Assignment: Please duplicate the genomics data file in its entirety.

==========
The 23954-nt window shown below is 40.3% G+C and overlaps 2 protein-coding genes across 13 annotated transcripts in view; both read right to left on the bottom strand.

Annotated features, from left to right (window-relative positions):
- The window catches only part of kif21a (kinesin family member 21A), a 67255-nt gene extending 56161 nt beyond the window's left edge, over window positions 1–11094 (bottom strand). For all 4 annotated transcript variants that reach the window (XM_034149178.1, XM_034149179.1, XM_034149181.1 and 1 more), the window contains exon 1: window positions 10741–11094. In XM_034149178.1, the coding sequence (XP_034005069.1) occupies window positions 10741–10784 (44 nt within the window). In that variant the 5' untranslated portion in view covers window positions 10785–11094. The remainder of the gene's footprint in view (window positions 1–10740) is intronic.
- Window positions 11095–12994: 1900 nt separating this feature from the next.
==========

The 23954-nt window shown below is 40.3% G+C and overlaps 2 protein-coding genes across 13 annotated transcripts in view; both read right to left on the bottom strand.

Annotated features, from left to right (window-relative positions):
- The window catches only part of kif21a (kinesin family member 21A), a 67255-nt gene extending 56161 nt beyond the window's left edge, over window positions 1–11094 (bottom strand). For all 4 annotated transcript variants that reach the window (XM_034149178.1, XM_034149179.1, XM_034149181.1 and 1 more), the window contains exon 1: window positions 10741–11094. In XM_034149178.1, the coding sequence (XP_034005069.1) occupies window positions 10741–10784 (44 nt within the window). In that variant the 5' untranslated portion in view covers window positions 10785–11094. The remainder of the gene's footprint in view (window positions 1–10740) is intronic.
- Window positions 11095–12994: 1900 nt separating this feature from the next.